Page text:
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Greek report Greek report
by Euro Reporter
2012-01-17 12:23:17
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Watch the Greeks, not the agencies

While the big headlines over the weekend were about S&P's downgrades of European countries, the more worrying news came from Greece, where talks on a debt deal broke up. While I am not as negative as some on the agencies (their record on rating sovereign debt is pretty good), the market had already anticipated a downgrade of France, which has been paying a higher rate on its debt than Germany. Greece's debt is a complex issue. Clearly, it must default to get its debt-to-GDP ratio down. But it also has a competitiveness problem that requires either devaluation (not possible within the euro) or a fall in its costs (lower wages and thus a lower standard of living). Some of the pain of the latter option can be cushioned by subsidies from its fellow EU nations but they demand reforms in return. Many of those reforms are opposed by Greeks; it remains to be seen whether the technocratic government can push them though.

Of course, Greece has already had loans from the rest of the EU and this complicates matters further. The authorities are unwilling to see take any write-downs on their money. That puts all the burden on the private sector. Indeed, the more money lent by official bodies, the greater the write-down the private sector is forced to absorb if the Greek debt-to-GDP ratio is to fall significantly. Throw in another twist. The authorities are obsessed (rather perversely in my view) with making the agreement voluntary so that the Greek deal is not classed as a default in terms of credit default swap market. That gives the creditors a bit more bargaining power. The banks appear likely to go along with whatever they're offered but the hedge funds are putting up more of a stink.

Talks between Greece and its private sector creditors are due to resume on Wednesday, January 18. Whereas a tentative deal was reached in October to write the debt down by 50%, a lot depends on the interest rate on the new debt. The lower the rate, the better for Greece but the bigger the hit (in present value terms) to the creditors. And then there are the knock-on effects. The EU has said that the Greek deal won't set a precedent for other nations. But, pull the other one. The EU has said a lot of stuff during this crisis and has backtracked many times. The bigger the write-off for Greece and the more aid (in terms of cheap finance), the more other nations will be encouraged to default and the greater the worries of creditors of other nations. That's why the Greek deal (or lack of it) is so crucial.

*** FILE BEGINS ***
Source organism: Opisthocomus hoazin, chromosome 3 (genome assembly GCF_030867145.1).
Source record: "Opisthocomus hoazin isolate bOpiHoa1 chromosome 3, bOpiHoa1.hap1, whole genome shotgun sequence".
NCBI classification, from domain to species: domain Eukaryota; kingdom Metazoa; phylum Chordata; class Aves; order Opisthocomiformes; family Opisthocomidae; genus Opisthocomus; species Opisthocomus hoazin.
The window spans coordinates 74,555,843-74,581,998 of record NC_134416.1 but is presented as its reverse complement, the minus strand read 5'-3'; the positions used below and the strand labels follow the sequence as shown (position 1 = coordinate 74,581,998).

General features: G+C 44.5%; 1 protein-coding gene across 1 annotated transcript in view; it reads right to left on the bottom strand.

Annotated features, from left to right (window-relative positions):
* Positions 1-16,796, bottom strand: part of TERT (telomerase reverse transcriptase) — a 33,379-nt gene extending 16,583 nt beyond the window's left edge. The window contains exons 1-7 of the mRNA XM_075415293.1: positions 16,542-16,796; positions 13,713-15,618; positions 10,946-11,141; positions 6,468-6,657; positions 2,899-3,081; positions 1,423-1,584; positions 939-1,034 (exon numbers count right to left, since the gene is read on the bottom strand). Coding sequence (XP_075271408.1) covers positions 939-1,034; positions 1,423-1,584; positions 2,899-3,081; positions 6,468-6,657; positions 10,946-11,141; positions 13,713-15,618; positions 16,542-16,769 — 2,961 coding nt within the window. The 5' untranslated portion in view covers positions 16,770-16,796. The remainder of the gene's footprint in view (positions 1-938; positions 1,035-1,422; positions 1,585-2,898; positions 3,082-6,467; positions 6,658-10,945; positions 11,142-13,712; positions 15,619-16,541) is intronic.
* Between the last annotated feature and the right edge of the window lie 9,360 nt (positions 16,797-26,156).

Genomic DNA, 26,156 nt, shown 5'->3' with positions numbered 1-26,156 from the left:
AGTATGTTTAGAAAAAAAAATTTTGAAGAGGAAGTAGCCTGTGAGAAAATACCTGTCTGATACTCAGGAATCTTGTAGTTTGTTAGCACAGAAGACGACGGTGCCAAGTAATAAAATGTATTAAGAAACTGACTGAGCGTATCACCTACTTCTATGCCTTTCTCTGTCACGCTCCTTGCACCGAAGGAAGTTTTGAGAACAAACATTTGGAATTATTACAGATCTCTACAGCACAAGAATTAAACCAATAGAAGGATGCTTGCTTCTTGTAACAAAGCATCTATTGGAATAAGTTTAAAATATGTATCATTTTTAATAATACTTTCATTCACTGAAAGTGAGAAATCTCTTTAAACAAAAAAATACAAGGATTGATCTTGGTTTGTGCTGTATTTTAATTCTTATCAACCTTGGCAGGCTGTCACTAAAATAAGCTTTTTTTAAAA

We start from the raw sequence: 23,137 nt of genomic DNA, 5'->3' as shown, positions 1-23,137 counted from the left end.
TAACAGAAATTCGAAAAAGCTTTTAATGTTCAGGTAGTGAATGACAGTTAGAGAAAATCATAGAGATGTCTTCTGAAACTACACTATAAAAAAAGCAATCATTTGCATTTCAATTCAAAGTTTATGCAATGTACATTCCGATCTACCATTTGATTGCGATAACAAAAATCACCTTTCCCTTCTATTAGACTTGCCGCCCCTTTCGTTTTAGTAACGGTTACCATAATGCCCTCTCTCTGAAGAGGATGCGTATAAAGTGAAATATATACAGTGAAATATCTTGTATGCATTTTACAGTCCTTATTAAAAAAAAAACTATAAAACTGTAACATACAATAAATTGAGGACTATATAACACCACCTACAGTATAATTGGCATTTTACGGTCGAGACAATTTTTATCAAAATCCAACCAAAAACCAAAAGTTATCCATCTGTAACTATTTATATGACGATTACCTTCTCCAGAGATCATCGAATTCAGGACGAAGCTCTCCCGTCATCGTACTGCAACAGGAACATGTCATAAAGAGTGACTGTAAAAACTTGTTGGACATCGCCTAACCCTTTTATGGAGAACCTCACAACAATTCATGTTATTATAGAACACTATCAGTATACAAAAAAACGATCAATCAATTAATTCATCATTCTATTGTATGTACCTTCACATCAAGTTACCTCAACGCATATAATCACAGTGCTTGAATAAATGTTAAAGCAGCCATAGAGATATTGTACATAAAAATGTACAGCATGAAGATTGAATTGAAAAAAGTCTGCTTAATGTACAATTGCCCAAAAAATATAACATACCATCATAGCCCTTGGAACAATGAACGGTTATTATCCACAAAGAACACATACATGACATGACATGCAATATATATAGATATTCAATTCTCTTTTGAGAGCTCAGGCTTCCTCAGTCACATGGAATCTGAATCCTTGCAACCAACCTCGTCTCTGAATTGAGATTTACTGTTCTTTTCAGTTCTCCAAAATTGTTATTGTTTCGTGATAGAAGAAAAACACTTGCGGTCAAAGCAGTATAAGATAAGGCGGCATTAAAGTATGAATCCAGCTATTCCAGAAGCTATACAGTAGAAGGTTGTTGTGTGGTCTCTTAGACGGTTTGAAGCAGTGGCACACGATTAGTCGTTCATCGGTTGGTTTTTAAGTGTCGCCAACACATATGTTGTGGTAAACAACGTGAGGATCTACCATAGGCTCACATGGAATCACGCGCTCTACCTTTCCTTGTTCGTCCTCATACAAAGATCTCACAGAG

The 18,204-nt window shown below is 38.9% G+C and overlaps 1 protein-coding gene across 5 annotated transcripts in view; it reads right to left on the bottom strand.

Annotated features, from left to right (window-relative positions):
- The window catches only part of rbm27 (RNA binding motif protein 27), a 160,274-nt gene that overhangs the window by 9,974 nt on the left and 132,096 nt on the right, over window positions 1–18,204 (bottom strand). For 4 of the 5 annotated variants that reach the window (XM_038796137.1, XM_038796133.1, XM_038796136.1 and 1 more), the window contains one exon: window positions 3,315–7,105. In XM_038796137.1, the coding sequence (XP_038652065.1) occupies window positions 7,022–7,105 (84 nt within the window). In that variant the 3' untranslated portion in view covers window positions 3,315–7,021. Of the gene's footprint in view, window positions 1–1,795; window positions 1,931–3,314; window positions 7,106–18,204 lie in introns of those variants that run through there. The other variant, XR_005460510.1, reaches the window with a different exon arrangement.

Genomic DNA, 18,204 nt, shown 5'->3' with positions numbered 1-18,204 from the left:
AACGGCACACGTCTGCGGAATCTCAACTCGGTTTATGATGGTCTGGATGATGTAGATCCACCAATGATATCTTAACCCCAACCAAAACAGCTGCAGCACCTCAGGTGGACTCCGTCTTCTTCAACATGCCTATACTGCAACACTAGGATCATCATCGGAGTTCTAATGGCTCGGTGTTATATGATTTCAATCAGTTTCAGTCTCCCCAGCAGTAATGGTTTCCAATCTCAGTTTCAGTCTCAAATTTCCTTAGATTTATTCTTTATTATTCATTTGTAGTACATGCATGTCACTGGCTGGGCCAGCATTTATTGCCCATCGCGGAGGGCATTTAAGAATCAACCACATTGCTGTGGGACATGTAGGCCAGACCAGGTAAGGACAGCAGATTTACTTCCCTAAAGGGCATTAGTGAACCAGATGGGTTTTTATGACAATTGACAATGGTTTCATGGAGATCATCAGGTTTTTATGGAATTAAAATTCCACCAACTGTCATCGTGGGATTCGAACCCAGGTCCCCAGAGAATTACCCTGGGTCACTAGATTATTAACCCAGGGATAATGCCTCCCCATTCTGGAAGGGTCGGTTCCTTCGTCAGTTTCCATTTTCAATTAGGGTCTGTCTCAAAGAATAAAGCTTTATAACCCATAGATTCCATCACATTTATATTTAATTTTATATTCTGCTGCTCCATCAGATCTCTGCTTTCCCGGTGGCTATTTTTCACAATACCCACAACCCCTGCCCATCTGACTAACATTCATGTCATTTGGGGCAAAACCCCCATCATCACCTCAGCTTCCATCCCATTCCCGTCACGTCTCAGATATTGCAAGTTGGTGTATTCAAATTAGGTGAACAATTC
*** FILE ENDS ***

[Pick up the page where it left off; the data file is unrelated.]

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Greece confident it can solve bailout impasse ahead of debt inspectors’ return to Athens


Greece is gearing up for another tough week of negotiations on the country’s crucial second bailout as it tries to revive talks with private investors and has its economy scrutinized by a team of international debt inspectors. “This is a critical time for the Greek economy ... the negotiations are very difficult,” government spokesman Pantelis Kapsis said Monday. “It is understood that there will be renewed pressure (from the debt inspectors) to speed up structural reforms.” The mission heads of inspectors from the so-called “troika” — the International Monetary Fund, European Central Bank and European Commission — are expected to arrive in Athens on Friday, the Finance Ministry said. The technical teams, meanwhile, will begin work in Athens Tuesday, the same time Horst Reichenbach, the European Commission’s task force chief for Greece, is also due for a four-day visit.